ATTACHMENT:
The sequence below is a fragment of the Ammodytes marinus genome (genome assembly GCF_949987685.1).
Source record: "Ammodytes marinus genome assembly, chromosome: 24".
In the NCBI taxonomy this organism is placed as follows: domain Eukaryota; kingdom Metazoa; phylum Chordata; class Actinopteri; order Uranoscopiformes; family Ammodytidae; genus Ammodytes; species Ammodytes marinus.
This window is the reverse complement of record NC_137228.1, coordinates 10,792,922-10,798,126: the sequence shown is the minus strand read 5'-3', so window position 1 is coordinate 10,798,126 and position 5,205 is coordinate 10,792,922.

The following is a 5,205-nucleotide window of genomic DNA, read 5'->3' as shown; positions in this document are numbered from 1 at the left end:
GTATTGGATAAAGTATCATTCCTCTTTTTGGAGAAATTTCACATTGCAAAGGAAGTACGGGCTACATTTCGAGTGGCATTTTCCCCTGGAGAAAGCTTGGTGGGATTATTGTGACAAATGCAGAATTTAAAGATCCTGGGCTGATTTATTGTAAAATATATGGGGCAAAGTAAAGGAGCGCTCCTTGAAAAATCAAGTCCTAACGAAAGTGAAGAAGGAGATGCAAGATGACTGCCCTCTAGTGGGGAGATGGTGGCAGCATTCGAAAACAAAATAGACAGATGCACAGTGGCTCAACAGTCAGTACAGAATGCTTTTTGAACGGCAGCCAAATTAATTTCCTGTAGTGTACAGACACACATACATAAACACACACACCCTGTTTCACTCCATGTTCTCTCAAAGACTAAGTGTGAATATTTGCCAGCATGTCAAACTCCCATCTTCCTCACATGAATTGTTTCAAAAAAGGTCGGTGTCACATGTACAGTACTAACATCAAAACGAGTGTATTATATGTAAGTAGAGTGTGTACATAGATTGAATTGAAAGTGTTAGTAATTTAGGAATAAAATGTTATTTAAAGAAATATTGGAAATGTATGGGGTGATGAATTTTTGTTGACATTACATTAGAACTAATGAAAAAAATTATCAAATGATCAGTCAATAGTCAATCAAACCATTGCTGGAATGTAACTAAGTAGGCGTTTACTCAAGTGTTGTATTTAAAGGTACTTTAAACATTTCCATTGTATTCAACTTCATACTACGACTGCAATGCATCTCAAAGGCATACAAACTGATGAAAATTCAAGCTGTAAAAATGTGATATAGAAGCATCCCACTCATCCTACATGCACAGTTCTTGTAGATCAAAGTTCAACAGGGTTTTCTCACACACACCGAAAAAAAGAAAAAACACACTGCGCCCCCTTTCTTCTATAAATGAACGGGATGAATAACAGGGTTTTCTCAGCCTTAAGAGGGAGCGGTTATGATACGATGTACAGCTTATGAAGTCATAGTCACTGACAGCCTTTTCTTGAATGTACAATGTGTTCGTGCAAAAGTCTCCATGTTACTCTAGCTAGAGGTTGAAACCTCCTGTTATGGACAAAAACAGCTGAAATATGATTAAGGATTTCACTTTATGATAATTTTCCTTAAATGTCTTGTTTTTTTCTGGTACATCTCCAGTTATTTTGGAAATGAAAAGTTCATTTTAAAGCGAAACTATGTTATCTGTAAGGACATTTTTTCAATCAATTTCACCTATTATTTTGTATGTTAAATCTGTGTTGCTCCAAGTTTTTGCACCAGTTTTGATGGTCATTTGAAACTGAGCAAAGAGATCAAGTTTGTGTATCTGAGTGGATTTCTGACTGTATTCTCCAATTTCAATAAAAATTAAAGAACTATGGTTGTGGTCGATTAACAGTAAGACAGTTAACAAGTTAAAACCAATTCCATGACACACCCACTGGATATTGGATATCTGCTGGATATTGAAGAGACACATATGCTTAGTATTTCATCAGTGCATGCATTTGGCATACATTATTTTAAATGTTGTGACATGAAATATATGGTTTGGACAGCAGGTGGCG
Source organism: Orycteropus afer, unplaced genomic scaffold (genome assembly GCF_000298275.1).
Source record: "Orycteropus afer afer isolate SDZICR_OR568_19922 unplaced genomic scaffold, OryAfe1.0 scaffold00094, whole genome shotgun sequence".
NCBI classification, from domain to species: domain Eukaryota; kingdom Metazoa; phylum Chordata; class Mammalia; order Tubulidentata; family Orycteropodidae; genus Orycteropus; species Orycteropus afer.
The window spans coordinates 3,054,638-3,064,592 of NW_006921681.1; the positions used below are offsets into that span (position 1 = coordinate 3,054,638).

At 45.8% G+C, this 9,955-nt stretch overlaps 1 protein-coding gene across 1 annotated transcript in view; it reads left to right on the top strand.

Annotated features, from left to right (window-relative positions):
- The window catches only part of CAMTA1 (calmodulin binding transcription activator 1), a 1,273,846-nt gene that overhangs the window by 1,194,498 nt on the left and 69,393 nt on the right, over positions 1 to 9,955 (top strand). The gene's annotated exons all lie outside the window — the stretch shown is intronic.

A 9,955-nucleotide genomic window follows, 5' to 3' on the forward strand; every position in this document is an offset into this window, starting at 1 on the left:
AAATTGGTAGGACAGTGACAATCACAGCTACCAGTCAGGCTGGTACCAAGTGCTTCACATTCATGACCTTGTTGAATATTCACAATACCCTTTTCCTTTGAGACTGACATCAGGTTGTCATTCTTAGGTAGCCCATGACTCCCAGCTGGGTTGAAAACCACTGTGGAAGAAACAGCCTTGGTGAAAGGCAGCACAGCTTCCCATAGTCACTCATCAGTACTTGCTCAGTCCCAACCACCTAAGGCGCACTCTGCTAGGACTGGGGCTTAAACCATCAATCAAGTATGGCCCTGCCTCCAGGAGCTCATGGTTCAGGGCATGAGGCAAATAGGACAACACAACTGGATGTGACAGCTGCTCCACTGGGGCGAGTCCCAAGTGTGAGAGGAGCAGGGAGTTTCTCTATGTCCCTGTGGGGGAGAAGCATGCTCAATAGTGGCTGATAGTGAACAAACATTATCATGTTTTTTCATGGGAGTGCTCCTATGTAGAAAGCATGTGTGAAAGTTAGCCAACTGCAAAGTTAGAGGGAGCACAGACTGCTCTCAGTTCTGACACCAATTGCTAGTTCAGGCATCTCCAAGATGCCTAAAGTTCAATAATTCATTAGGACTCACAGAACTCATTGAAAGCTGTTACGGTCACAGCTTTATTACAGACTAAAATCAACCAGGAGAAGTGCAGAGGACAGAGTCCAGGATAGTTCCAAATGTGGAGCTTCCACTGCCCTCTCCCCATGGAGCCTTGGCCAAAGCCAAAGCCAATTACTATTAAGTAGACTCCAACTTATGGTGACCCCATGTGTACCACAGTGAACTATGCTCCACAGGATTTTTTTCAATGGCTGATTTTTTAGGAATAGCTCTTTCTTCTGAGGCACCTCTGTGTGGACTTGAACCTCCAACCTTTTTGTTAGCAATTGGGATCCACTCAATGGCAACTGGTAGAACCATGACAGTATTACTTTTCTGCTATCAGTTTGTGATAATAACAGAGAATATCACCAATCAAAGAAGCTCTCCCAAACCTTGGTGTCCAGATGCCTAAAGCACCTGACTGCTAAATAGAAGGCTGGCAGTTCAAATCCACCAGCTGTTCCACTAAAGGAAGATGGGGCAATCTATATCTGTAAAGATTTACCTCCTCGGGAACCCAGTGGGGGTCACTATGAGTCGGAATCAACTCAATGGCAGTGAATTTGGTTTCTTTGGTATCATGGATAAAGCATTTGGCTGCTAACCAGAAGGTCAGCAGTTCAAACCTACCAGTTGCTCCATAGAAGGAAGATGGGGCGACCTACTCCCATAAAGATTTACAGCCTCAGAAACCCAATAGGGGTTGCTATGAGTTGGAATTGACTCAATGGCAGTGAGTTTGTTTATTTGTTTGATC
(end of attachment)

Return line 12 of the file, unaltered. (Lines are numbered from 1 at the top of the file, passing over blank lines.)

Annotated features, from left to right (window-relative positions):